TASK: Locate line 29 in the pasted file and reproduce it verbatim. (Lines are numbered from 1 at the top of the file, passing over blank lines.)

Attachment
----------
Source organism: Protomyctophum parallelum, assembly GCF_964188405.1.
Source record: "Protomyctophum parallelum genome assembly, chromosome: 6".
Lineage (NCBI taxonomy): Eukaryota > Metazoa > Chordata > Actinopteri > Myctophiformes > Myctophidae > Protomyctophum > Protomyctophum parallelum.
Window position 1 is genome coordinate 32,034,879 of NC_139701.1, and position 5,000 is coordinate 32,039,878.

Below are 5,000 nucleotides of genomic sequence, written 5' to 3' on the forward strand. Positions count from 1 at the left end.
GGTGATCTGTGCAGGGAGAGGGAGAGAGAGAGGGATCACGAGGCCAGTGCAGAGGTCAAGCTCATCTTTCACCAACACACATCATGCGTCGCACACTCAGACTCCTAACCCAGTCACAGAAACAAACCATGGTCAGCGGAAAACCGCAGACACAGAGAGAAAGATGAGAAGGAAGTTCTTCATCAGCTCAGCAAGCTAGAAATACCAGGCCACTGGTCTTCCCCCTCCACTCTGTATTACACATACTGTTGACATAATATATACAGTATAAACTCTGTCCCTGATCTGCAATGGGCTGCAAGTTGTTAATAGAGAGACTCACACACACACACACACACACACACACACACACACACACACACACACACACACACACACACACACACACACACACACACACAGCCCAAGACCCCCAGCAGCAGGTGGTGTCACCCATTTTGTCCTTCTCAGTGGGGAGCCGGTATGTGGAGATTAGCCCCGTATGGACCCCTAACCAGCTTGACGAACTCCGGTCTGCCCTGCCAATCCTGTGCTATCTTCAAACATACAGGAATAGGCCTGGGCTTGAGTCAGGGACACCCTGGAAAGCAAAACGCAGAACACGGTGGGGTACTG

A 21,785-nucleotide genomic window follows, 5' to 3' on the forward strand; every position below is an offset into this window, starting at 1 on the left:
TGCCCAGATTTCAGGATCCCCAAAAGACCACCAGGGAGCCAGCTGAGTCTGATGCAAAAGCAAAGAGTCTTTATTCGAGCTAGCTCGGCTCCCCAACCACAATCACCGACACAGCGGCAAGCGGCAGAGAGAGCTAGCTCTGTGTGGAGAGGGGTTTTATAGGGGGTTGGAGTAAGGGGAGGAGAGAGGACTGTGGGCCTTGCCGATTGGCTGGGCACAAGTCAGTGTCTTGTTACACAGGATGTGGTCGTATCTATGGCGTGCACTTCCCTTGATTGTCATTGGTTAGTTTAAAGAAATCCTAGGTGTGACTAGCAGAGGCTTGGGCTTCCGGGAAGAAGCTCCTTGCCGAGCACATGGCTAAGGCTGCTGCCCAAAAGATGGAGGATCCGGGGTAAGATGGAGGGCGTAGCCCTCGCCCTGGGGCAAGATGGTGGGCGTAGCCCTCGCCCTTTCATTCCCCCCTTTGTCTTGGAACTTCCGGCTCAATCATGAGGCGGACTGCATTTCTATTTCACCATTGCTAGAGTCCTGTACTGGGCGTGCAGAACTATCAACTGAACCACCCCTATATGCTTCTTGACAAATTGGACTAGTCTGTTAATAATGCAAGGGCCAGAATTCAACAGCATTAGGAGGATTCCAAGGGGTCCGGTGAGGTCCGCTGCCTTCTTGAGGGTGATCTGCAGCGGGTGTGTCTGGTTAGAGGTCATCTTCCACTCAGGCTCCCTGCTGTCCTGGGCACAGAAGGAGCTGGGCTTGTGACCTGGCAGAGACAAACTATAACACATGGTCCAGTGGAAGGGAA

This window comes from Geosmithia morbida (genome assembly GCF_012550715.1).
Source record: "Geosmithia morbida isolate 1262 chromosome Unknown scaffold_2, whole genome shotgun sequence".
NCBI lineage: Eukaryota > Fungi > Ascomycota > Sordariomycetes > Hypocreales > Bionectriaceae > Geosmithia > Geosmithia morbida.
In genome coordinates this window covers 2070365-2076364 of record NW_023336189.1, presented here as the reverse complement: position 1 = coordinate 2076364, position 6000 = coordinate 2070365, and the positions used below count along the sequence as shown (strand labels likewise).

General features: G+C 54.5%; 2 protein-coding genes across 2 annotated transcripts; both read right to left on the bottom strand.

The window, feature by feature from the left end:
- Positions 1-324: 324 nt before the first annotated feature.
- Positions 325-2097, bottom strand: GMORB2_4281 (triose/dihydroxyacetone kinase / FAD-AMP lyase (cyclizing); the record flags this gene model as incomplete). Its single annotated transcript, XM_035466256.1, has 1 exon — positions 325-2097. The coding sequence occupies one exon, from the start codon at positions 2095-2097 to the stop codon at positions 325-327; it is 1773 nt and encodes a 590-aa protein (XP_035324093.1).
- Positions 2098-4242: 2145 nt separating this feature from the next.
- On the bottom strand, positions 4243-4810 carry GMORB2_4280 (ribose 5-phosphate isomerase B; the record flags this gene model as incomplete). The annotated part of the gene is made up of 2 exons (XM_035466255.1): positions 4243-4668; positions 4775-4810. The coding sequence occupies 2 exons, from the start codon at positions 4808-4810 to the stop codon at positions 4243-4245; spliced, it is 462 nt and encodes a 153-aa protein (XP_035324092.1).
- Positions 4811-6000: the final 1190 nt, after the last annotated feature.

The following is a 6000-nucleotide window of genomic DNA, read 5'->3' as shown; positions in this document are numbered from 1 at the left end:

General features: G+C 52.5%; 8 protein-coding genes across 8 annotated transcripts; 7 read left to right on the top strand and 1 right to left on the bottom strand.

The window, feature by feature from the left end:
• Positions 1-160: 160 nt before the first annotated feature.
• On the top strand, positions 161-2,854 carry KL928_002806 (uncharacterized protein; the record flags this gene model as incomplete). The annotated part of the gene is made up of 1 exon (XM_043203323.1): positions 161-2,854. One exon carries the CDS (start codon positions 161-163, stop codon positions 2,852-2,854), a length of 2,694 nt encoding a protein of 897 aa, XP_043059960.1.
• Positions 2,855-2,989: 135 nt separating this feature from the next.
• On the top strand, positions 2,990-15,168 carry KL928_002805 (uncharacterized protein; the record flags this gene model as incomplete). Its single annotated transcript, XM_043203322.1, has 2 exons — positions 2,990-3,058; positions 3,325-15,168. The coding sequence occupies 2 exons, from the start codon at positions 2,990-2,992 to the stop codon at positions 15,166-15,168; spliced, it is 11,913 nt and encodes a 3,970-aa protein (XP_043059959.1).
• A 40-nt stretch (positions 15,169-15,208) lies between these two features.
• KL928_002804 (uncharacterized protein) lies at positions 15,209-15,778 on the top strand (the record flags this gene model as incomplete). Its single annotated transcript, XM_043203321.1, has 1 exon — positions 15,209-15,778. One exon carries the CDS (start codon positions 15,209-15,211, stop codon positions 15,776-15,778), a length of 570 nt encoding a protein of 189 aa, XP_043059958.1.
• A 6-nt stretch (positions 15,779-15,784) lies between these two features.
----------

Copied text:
• A 6-nt stretch (positions 15,779-15,784) lies between these two features.